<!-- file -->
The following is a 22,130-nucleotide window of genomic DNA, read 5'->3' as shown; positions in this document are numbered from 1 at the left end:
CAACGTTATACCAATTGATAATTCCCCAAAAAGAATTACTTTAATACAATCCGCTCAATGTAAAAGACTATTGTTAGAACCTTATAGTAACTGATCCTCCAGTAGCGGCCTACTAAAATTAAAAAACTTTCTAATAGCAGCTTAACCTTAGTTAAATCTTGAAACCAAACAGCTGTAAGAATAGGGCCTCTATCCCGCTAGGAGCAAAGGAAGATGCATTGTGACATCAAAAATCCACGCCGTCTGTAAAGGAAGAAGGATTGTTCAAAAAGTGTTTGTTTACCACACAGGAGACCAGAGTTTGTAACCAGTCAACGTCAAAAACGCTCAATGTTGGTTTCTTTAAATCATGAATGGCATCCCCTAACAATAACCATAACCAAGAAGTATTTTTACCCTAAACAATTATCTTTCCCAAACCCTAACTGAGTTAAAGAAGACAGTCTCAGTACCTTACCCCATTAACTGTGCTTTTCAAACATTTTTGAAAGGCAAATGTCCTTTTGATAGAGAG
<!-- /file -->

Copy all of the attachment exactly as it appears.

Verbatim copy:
The following is a 22,130-nucleotide window of genomic DNA, read 5'->3' as shown; positions in this document are numbered from 1 at the left end:
CAACGTTATACCAATTGATAATTCCCCAAAAAGAATTACTTTAATACAATCCGCTCAATGTAAAAGACTATTGTTAGAACCTTATAGTAACTGATCCTCCAGTAGCGGCCTACTAAAATTAAAAAACTTTCTAATAGCAGCTTAACCTTAGTTAAATCTTGAAACCAAACAGCTGTAAGAATAGGGCCTCTATCCCGCTAGGAGCAAAGGAAGATGCATTGTGACATCAAAAATCCACGCCGTCTGTAAAGGAAGAAGGATTGTTCAAAAAGTGTTTGTTTACCACACAGGAGACCAGAGTTTGTAACCAGTCAACGTCAAAAACGCTCAATGTTGGTTTCTTTAAATCATGAATGGCATCCCCTAACAATAACCATAACCAAGAAGTATTTTTACCCTAAACAATTATCTTTCCCAAACCCTAACTGAGTTAAAGAAGACAGTCTCAGTACCTTACCCCATTAACTGTGCTTTTCAAACATTTTTGAAAGGCAAATGTCCTTTTGATAGAGAG